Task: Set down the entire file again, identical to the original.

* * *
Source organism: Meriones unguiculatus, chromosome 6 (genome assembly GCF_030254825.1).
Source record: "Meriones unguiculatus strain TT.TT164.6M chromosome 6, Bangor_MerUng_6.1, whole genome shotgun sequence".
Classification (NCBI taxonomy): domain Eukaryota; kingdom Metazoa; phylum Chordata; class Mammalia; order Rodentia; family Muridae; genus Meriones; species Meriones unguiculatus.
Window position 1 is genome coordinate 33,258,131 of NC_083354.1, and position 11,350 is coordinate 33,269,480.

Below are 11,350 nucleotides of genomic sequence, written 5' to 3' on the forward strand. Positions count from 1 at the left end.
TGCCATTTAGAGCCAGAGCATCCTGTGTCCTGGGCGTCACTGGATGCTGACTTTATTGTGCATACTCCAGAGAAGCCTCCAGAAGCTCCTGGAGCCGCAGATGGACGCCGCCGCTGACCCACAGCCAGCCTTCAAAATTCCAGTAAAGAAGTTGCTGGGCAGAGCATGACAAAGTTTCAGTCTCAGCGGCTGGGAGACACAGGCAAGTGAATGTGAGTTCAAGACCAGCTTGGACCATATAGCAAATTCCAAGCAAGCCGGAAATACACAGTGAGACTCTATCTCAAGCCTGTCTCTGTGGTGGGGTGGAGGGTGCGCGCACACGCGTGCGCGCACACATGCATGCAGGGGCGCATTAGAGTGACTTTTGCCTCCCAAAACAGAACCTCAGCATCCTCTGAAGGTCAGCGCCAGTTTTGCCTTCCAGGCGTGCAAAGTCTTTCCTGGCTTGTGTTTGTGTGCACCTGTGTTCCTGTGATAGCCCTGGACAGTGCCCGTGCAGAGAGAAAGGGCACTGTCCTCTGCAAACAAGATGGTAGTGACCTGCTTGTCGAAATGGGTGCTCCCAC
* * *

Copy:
Source organism: Meriones unguiculatus, chromosome 6 (genome assembly GCF_030254825.1).
Source record: "Meriones unguiculatus strain TT.TT164.6M chromosome 6, Bangor_MerUng_6.1, whole genome shotgun sequence".
Classification (NCBI taxonomy): domain Eukaryota; kingdom Metazoa; phylum Chordata; class Mammalia; order Rodentia; family Muridae; genus Meriones; species Meriones unguiculatus.
Window position 1 is genome coordinate 33,258,131 of NC_083354.1, and position 11,350 is coordinate 33,269,480.

Below are 11,350 nucleotides of genomic sequence, written 5' to 3' on the forward strand. Positions count from 1 at the left end.
TGCCATTTAGAGCCAGAGCATCCTGTGTCCTGGGCGTCACTGGATGCTGACTTTATTGTGCATACTCCAGAGAAGCCTCCAGAAGCTCCTGGAGCCGCAGATGGACGCCGCCGCTGACCCACAGCCAGCCTTCAAAATTCCAGTAAAGAAGTTGCTGGGCAGAGCATGACAAAGTTTCAGTCTCAGCGGCTGGGAGACACAGGCAAGTGAATGTGAGTTCAAGACCAGCTTGGACCATATAGCAAATTCCAAGCAAGCCGGAAATACACAGTGAGACTCTATCTCAAGCCTGTCTCTGTGGTGGGGTGGAGGGTGCGCGCACACGCGTGCGCGCACACATGCATGCAGGGGCGCATTAGAGTGACTTTTGCCTCCCAAAACAGAACCTCAGCATCCTCTGAAGGTCAGCGCCAGTTTTGCCTTCCAGGCGTGCAAAGTCTTTCCTGGCTTGTGTTTGTGTGCACCTGTGTTCCTGTGATAGCCCTGGACAGTGCCCGTGCAGAGAGAAAGGGCACTGTCCTCTGCAAACAAGATGGTAGTGACCTGCTTGTCGAAATGGGTGCTCCCAC